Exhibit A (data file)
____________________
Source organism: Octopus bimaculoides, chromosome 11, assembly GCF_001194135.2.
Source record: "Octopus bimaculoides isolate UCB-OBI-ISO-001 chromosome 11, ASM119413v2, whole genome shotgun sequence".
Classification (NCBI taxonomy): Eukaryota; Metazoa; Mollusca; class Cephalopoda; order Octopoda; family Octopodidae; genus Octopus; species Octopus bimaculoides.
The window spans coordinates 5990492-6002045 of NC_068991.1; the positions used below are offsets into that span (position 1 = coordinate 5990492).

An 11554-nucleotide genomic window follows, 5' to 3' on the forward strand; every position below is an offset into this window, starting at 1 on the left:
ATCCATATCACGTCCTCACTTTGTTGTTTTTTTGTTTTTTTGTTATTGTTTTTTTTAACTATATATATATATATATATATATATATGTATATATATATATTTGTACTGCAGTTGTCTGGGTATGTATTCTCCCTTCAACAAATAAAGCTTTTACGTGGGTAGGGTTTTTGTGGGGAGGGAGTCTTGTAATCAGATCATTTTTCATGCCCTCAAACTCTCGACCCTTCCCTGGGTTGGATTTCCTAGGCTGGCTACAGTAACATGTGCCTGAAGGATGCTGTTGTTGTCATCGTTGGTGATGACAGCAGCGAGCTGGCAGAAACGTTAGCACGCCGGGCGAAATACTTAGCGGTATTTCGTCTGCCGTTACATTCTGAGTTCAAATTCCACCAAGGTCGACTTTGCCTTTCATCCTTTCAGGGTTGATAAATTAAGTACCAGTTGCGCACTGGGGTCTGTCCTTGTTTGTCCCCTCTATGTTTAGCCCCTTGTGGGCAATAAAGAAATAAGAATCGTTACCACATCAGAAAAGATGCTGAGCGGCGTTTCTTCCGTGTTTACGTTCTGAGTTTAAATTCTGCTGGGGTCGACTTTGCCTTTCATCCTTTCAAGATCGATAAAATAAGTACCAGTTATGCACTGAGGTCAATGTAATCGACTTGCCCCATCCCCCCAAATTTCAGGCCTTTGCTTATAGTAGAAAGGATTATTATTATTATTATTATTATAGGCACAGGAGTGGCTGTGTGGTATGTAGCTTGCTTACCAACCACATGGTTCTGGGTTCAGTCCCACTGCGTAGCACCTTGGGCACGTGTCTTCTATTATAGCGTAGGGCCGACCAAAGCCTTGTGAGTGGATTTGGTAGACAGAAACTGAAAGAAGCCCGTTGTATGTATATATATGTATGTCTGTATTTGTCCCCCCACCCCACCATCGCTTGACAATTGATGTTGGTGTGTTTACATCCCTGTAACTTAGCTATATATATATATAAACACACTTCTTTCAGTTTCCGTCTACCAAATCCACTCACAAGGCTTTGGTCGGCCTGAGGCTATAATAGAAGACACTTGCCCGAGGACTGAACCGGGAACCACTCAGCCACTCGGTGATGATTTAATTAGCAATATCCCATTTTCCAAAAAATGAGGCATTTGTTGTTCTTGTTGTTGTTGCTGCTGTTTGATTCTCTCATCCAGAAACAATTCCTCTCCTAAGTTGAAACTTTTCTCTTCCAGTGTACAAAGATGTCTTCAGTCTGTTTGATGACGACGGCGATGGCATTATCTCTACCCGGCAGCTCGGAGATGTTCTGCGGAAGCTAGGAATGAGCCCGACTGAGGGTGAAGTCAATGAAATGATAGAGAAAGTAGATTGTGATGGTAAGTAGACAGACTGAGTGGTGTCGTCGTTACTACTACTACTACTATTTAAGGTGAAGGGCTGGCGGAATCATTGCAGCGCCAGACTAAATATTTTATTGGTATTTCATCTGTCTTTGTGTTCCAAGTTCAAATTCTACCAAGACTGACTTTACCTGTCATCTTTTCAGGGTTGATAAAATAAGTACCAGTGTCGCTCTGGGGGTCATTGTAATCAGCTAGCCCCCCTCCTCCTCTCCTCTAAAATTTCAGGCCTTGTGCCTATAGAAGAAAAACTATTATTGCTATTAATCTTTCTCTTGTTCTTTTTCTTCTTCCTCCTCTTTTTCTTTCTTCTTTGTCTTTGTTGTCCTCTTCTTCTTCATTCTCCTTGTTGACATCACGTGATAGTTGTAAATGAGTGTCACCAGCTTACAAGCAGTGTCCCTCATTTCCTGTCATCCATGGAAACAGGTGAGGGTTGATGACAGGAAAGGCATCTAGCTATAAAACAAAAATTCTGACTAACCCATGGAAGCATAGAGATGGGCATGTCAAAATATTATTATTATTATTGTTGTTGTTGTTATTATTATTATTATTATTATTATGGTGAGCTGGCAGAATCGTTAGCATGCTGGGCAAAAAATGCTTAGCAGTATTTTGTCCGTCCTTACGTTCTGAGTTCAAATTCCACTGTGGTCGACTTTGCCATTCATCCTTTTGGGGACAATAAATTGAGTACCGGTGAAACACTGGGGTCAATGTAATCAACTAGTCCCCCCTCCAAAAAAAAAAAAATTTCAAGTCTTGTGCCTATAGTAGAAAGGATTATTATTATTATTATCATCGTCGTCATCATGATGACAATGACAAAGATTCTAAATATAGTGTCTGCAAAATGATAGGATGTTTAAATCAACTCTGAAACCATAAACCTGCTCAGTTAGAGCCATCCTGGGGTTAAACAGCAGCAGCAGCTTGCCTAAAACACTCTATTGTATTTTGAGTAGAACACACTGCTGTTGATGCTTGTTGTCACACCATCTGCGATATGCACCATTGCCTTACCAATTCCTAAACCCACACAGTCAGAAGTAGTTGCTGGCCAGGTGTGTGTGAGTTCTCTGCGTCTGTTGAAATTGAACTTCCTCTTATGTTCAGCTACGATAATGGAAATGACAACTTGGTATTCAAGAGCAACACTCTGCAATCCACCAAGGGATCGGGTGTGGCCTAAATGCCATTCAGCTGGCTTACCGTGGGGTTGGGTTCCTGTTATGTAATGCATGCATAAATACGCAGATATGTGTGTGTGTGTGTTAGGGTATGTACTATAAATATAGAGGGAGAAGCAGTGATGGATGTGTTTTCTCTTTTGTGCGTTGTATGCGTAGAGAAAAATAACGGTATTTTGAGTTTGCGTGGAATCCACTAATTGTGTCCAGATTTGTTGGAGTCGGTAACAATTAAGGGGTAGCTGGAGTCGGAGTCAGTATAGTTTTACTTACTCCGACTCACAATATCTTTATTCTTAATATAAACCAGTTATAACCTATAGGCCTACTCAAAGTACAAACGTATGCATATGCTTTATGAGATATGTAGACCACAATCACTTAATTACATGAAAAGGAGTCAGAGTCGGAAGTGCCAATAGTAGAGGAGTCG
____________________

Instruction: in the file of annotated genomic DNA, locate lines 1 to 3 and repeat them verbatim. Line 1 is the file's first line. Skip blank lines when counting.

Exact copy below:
Source organism: Octopus bimaculoides, chromosome 11, assembly GCF_001194135.2.
Source record: "Octopus bimaculoides isolate UCB-OBI-ISO-001 chromosome 11, ASM119413v2, whole genome shotgun sequence".
Classification (NCBI taxonomy): Eukaryota; Metazoa; Mollusca; class Cephalopoda; order Octopoda; family Octopodidae; genus Octopus; species Octopus bimaculoides.